(The following statement was released by the rating agency)
Dec 20 - Luxury goods manufacturers won’t retain the immunity from tough global economic conditions they’ve enjoyed for the past two years in 2013, but they’ll still grow and hang on to their decent credit metrics, said Standard & Poor’s Ratings Services today in the report: “The Luxury Goods Industry’s Lustre Will Fade But Not Disappear In 2013”.
The French luxury goods manufacturers LVMH Moet Hennessy Louis Vuitton S.A. (LVMH; A/Positive/A-1), PPR S.A.’s luxury division (BBB/Stable/A-2), and Remy Cointreau’s cognac division (BB+/Positive/--) should post high-single-digit revenue growth and see slightly falling margins next year, the report says. In 2011 the three posted soaring organic growth rates of 14%, 22%, and 25%, respectively, and 2012 growth has so far been lower, especially in the third quarter.
“We believe luxury goods makers’ profit margins are likely to be a bit lower this year, but they’ll probably still be the highest in the consumer goods sector,” said Standard & Poor’s credit analyst Caroline Duron. We expect cash flow generation to remain fairly strong, and despite our expectations for sluggish economic conditions, all of the industry’s groups have stable or positive outlooks, reflecting our view that credit quality should be preserved unless there is a severe economic downturn.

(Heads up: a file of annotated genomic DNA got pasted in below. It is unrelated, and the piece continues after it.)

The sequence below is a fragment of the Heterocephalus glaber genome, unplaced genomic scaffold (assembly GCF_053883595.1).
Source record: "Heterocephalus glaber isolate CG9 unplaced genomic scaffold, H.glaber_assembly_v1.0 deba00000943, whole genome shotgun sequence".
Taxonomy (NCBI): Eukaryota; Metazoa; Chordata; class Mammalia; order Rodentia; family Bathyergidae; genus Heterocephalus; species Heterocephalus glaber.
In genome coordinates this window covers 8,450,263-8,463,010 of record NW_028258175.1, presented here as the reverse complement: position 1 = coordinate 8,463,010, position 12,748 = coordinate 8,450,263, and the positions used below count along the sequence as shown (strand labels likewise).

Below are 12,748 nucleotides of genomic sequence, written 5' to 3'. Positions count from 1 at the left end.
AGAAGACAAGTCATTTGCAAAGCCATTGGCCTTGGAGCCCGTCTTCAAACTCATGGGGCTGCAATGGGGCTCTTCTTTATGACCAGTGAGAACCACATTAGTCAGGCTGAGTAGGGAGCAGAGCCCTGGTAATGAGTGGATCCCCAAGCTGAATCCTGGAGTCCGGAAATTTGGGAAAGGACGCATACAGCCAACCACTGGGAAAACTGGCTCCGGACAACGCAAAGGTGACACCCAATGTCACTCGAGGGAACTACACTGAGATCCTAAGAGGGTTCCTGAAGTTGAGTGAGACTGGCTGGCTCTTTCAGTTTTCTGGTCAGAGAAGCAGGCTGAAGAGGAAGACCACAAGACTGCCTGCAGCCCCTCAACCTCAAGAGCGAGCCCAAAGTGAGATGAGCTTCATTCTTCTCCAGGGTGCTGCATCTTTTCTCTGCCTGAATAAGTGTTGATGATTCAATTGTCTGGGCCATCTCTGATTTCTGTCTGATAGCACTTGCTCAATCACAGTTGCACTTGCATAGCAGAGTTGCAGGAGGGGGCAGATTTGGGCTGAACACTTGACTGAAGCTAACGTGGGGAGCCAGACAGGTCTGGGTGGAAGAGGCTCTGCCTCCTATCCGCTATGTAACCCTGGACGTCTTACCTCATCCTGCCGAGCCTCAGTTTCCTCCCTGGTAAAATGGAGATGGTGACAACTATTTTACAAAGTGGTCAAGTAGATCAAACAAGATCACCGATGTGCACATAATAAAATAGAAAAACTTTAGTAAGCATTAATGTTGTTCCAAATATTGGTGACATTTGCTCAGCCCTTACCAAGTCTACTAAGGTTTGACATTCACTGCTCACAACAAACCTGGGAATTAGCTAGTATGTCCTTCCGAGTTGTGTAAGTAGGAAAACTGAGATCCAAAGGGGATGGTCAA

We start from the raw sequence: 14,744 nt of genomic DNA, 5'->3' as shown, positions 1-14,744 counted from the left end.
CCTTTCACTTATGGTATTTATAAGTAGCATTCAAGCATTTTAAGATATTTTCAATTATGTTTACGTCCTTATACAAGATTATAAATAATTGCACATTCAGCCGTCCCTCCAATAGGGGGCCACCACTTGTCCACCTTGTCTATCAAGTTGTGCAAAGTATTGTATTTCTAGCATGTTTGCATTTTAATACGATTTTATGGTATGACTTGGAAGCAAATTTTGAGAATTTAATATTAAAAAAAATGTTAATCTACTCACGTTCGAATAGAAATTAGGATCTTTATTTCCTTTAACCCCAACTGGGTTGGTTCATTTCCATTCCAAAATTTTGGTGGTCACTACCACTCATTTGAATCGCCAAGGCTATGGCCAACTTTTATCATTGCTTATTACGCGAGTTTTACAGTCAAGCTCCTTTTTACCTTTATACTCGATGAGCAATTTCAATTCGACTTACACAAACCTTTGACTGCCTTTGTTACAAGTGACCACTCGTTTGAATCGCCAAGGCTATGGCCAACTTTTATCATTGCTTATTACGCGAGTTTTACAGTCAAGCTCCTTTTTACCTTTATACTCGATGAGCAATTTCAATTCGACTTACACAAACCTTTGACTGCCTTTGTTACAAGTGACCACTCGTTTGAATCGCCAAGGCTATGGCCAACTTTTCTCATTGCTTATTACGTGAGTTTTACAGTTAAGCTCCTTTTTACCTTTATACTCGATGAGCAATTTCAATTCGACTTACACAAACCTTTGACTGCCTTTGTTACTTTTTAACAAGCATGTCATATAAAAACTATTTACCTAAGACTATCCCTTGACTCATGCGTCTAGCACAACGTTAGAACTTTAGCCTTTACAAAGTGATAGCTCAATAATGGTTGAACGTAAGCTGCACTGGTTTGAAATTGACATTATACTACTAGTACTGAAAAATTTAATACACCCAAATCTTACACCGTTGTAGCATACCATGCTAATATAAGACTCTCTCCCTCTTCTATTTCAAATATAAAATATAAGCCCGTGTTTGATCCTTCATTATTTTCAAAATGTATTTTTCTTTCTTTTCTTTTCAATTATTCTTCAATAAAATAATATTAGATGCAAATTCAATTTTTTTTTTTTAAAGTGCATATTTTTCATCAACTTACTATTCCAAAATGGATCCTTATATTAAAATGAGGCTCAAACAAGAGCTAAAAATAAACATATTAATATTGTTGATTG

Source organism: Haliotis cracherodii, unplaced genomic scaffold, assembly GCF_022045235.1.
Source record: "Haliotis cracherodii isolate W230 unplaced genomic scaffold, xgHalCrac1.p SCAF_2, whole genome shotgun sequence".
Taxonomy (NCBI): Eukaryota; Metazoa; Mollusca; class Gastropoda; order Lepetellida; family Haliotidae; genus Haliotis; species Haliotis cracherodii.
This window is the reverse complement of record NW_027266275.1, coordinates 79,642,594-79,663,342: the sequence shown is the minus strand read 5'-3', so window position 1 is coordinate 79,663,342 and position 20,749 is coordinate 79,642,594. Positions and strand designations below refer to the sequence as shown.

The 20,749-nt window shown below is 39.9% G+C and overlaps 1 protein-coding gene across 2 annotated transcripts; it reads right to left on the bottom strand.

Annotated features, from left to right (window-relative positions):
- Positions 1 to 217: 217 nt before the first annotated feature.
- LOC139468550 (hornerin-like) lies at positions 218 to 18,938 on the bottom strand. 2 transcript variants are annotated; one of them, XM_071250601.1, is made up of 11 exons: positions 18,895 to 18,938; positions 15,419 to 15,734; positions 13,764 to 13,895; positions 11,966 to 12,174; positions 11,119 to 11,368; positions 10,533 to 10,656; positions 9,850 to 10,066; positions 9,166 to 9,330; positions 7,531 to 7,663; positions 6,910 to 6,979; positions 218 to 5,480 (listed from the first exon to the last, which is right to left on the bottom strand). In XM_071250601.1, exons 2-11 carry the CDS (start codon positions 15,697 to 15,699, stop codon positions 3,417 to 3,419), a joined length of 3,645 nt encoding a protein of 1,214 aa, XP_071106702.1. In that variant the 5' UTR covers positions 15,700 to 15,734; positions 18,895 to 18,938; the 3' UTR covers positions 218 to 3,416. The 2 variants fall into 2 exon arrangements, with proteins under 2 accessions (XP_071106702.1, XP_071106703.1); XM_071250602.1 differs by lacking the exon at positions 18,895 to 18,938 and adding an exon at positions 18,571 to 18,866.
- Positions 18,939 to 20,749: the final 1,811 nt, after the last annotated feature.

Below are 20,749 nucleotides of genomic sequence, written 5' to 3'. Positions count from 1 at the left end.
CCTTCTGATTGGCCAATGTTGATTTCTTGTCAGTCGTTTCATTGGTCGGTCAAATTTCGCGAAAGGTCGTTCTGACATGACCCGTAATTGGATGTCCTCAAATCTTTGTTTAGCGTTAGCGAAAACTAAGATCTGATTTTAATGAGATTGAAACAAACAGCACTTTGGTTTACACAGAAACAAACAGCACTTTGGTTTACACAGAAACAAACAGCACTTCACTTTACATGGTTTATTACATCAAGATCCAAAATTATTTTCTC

“Luxury goods makers have already proved their ability to manage in a crisis,” said Ms. Duron. “They’ve protected their credit metrics by increasing prices, cutting capex, postponing external growth, reducing shareholder remuneration, and entering buoyant new economies. Their liquidity also protects them against deteriorating operations.”
The luxury goods industry’s robust performance translated into numerous positive rating actions this year. With the exception of Aston Martin Holdings (UK) Ltd. (B+/Stable/--), premium carmakers like Volkswagen AG (A-/Positive/A-2), which owns Audi and Porsche, have also seen positive rating actions in 2012.
Potential acquisitions would pose the main threat to luxury goods manufacturers’ credit profiles, the report concludes.